Intervention fee hike is a reminder to assess health and safety

Elliott Kenton is a partner and health and safety expert at law firm Weightmans

Construction firms now face higher costs for health and safety compliance following an increase in the fee for intervention (FFI). This is the mechanism by which the Health and Safety Executive (HSE) charges businesses for investigative activity where a ‘material’ breach of health and safety regulation is found.

“The best way to avoid the FFI increase is by not giving the HSE cause for concern”

Since 2012, parliament has empowered the HSE to charge dutyholders for time they spend investigating and, as of 1 April 2024, those charges have gone up from £166 to £174 an hour.

FFI has long been a controversial feature of HSE investigations. No other investigative authority has the power to charge for their time even when no enforcement action is undertaken. An FFI bill can be high – well into six figures – and the increased rates could not have come at a worse time for a construction industry creaking under the strain of mounting costs, a glacially slow planning system and global material shortages.

What the HSE classifies as ‘material risk’ is also ill-defined. It is subjective, down to the discretion of individual inspectors. This ambiguity means it is essential that construction firms leave nothing to chance and make sure their health and safety processes are robust, to ensure a material breach of health and safety law is less likely to be found.

Avoid falling foul of the regulator

FFI affects all sectors, but construction is one of the most at risk, given the importance of health and safety and the potential consequences if standards are not upheld. Construction has been a key sector of focus for the HSE for a number of years, and construction sites are an area ripe for HSE inspection. Therefore, the susceptibility to be subject to FFI is that much higher than other sectors.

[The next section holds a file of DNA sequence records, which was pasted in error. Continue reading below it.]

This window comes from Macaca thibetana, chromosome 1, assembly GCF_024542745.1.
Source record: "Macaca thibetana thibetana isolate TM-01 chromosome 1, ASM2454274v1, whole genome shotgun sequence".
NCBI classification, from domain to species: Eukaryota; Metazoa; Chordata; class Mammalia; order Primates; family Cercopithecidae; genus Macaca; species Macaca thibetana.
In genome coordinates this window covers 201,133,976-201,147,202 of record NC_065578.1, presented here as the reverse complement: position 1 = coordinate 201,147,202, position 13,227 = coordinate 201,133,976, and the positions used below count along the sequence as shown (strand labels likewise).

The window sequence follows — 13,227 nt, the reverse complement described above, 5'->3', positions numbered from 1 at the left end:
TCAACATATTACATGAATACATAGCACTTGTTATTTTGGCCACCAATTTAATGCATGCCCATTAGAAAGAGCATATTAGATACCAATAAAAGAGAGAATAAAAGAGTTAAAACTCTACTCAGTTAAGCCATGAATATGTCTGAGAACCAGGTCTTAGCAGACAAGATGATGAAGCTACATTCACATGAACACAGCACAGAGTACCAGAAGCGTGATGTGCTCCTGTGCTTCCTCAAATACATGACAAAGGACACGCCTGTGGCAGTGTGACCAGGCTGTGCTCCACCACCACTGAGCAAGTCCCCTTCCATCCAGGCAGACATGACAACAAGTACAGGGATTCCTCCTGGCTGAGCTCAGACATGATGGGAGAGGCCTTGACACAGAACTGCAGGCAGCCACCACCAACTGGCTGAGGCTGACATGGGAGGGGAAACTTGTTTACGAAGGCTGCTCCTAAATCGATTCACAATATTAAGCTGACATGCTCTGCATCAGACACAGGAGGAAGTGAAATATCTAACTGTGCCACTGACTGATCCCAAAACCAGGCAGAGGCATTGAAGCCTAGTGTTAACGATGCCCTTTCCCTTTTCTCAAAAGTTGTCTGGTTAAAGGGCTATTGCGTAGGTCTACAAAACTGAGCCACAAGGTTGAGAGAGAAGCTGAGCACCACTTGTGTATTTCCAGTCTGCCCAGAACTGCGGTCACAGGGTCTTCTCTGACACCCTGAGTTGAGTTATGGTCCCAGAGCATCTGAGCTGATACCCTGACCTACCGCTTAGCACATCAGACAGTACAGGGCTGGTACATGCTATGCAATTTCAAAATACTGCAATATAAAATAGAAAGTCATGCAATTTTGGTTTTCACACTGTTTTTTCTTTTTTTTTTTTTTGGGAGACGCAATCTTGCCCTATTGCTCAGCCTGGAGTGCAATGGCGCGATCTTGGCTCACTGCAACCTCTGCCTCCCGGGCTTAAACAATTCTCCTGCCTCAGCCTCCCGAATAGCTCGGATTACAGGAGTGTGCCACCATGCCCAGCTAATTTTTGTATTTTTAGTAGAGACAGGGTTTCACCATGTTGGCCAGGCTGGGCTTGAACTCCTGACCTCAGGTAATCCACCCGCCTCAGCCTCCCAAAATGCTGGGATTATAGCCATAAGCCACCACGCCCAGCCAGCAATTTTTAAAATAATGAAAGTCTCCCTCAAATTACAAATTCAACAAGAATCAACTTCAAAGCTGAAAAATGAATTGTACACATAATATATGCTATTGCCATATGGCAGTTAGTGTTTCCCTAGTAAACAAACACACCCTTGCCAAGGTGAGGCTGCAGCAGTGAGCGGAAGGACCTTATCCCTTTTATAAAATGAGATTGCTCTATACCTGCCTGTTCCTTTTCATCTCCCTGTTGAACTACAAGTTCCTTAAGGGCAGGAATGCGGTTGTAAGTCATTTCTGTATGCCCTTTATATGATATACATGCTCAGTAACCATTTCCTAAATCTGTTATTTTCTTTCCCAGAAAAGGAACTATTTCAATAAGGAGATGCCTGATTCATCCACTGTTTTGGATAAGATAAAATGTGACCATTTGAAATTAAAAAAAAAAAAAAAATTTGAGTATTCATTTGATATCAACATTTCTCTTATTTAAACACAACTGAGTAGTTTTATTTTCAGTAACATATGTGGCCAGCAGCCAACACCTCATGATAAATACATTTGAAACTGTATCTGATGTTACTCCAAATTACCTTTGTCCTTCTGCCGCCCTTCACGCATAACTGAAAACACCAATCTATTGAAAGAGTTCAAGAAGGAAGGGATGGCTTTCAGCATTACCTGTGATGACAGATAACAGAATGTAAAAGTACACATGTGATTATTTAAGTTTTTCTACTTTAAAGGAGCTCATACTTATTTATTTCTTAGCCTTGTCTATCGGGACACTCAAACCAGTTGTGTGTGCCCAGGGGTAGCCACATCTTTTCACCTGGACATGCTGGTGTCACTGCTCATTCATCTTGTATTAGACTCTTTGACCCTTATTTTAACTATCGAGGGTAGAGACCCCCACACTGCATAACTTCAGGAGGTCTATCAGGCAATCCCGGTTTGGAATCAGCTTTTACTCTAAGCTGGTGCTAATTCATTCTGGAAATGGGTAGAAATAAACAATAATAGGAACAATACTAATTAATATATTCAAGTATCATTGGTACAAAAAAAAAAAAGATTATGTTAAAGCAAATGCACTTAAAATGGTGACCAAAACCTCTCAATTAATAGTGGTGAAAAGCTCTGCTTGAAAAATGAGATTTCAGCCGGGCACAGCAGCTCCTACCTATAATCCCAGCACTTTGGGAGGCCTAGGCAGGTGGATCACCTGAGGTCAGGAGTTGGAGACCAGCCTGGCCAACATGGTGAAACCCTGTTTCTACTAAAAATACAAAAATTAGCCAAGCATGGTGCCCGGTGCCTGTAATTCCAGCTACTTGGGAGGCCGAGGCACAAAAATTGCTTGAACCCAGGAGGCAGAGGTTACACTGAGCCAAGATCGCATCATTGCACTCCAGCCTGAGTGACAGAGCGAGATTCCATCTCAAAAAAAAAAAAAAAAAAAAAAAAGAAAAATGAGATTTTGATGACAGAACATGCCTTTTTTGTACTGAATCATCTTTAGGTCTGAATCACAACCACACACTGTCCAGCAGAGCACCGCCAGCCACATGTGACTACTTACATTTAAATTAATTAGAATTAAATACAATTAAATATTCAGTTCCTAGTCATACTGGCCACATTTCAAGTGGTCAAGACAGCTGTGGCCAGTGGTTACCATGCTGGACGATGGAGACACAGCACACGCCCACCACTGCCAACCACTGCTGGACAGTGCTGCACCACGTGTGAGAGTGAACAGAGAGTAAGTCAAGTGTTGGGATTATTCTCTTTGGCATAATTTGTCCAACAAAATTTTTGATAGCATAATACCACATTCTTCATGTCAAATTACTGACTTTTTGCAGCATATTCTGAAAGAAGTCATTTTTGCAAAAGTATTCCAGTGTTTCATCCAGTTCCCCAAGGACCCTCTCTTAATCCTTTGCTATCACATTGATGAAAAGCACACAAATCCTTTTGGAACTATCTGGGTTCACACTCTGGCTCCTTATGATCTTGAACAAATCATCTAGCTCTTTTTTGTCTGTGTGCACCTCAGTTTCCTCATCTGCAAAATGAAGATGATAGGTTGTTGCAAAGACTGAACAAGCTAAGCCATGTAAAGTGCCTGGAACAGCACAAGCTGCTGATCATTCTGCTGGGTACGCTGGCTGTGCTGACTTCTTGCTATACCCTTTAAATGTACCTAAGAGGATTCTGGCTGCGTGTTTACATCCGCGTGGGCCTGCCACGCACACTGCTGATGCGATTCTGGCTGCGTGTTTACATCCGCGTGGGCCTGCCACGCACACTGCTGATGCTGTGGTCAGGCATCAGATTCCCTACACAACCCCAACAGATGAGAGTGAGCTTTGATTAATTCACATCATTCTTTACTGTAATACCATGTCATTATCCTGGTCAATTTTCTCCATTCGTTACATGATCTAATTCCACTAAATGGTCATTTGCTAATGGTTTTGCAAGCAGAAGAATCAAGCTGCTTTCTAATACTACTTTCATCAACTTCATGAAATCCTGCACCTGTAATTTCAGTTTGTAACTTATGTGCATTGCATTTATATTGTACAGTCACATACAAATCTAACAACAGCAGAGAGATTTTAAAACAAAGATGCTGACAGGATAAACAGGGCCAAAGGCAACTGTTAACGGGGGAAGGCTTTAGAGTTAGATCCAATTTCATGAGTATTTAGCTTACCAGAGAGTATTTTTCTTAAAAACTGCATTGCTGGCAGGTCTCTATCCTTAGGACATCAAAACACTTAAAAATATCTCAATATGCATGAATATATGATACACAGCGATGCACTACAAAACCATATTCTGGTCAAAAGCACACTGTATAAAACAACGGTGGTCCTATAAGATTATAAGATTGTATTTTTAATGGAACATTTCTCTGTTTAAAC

The best way to avoid the FFI increase is by not giving the HSE cause for concern – saturating health and safety into company culture, holding regular training and having robust policies, procedures and systems in place. These are the factors that will help avoid a major incident and show the regulator that your business takes safety seriously.

If the worst does occur, a comprehensive incident response procedure is vital for building firms where an incident can be incredibly serious, and lead to fatality or catastrophic injury. This must cover more than just how to react directly to the incident on the ground. It should include how an investigation will be managed by senior management and the board, how it will be communicated to employees, who will manage media enquiries or liaise with relevant authorities, and which external advisors need to be brought in.

These procedures will not only help to mitigate the impact of an incident if the worst happens but improve the HSE’s perception of a business during an inspection. It sends the message that this is a business that does everything it can to mitigate and manage risk.

Challenging an FFI

Everyone has the right to challenge an FFI and one positive change in recent years is that disputes are reviewed by an independent panel, not the HSE itself.

Even so, this process can be long and time consuming with varying success rates, and there is limited further recourse available if a dispute is not upheld. It’s essential to get an independent legal view as to whether a dispute is likely to succeed before going ahead. Otherwise, vital time and resource that could have been better spent improving standards will be wasted.

As with all health and safety matters, FFIs are most certainly a case where prevention is the best medicine. Construction firms are best served investing in the systems, policies and procedures that will mean that when an inspector calls, a material breach will not be identified – particularly as the price of getting it wrong just increased.

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